Almost 10 years after his haunting ‘I Am Love’, Luca Guadagnino tells another “illicit” love story. Between two human beings that, for a brief moment in time, lived free of the rules of their gender, age and culture, in a world where there was no room for abuse of any kind.
What if there were no borders? No dividing lines, binaries or otherness? What if we all knew the History of words and could speak many languages, sometimes at once, flowing from one to the next? Much in the same way Elio Perlman (the wise beyond his years, Timothée Chalamet) and his family communicate in English and French and Italian and German and in silence. And like them, understood each other. Wonderfully subverting the myth of Babel, not falling into chaotic miscommunication, but ascending to tranquil empathy. What if we had more that one country or home, and the constant gaining of knowledge always trumped religion? As Mr (the wise… below his years Michael Stuhlbarg) and Mrs Perlman (the calm force Amira Casar), who are at the moment residing in the deeply catholic rural Italy, while being (cosmopolitan) Jews and having more than one base on both sides of the Atlantic.
What if we were gender-blind and didn’t fall in love with a boy or a girl, but simply with another human being? Anyway perfectly fitting in the unidentifiable as male or female underwear hanging from the bathtub tap to dry. Not unlike Elio, the sensitive, self-assured teenager, who knows so much but claims ignorance when it comes to “the things that matter”. Who has a fling and loses his virginity with a girl – a good friend, but won’t deny, ignore or leave unrequited his first big crush with Oliver (the unexpectedly audacious Armie Hammer): the seemingly “arrogant”, distant American, who is visiting as his father’s research assistant. What if we didn’t dismiss or forget the boldness and tenacity of youth on the cusp of adulthood? Instead, paid attention, cherished and surrendered to it. Even for only a few days of one, glorious summer. Striped down to the bare essentials of our being, unable to tell who is who, a she or a he, the 17 years old or the 24, you or I.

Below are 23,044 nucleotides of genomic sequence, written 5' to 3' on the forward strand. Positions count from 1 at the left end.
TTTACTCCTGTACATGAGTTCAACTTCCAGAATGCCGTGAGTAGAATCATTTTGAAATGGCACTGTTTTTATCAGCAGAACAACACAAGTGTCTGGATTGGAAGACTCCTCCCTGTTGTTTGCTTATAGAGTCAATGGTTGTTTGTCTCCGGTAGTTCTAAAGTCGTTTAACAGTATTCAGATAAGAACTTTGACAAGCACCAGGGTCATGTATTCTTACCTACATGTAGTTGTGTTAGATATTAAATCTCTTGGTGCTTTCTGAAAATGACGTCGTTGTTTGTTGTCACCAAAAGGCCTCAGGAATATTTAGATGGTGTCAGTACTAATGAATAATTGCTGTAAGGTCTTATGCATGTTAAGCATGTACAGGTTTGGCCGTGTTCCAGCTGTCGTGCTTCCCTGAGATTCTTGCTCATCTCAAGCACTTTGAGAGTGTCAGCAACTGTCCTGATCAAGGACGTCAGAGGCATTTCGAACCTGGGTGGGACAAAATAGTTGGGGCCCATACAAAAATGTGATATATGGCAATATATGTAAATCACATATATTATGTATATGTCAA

What if we explored History and Art as part of our everyday life, effortlessly? Read or study a book under the sun, play the piano after a quick bite or the guitar under a tree, combine a visit to an archaeological dig by the sea with an impromptu, playful swim. What if we could live more in sync with nature that sustains us without judgement, censorship or discrimination? Nature that “has cunning ways of finding our weakest spot”, which is perhaps our truest one if we are strong enough to acknowledge it. What if we ate the fruits of our garden and the fish of the sea nearby? What if we cried in the rain or in front of the fire, laughed in the water, kissed on the grass and flew in the air, riding a bicycle? Neither ignorant or innocent, nor experienced or sinful.
What if a parent submitted to the child’s experience and respected its choices and pain? Finding nothing wrong in falling in love with another, older (hu)man. Celebrating the unrelenting purity, sincerity and force of the first young love. Prompting the child to not kill the pain it feels so that it will not also kill the joy it felt. Lessening his or her own adult, “wise” experiences, not to make the child feel better, but to make it really see what it had, and remember always and regret it never. Because “we rip so much of ourselves to be cured of things faster than we should” even though “our hearts and our bodies are given to us only once”.
What if a parent lied to his child, not because he thought it wouldn’t understand, but so that to spare it any embarrassment or shame? As Mr Perlman tells Elio that he doesn’t think mum knows, even though it became abundantly clear throughout the film that both parents figured out what was going on between Elio and Oliver, and did anything but discourage, admonish or punish them. Which brings me to my last set of questions. What if we lived our lives succumbing to love and not fear? What if you call me by your name and I will call you by mine?
Categories: On Film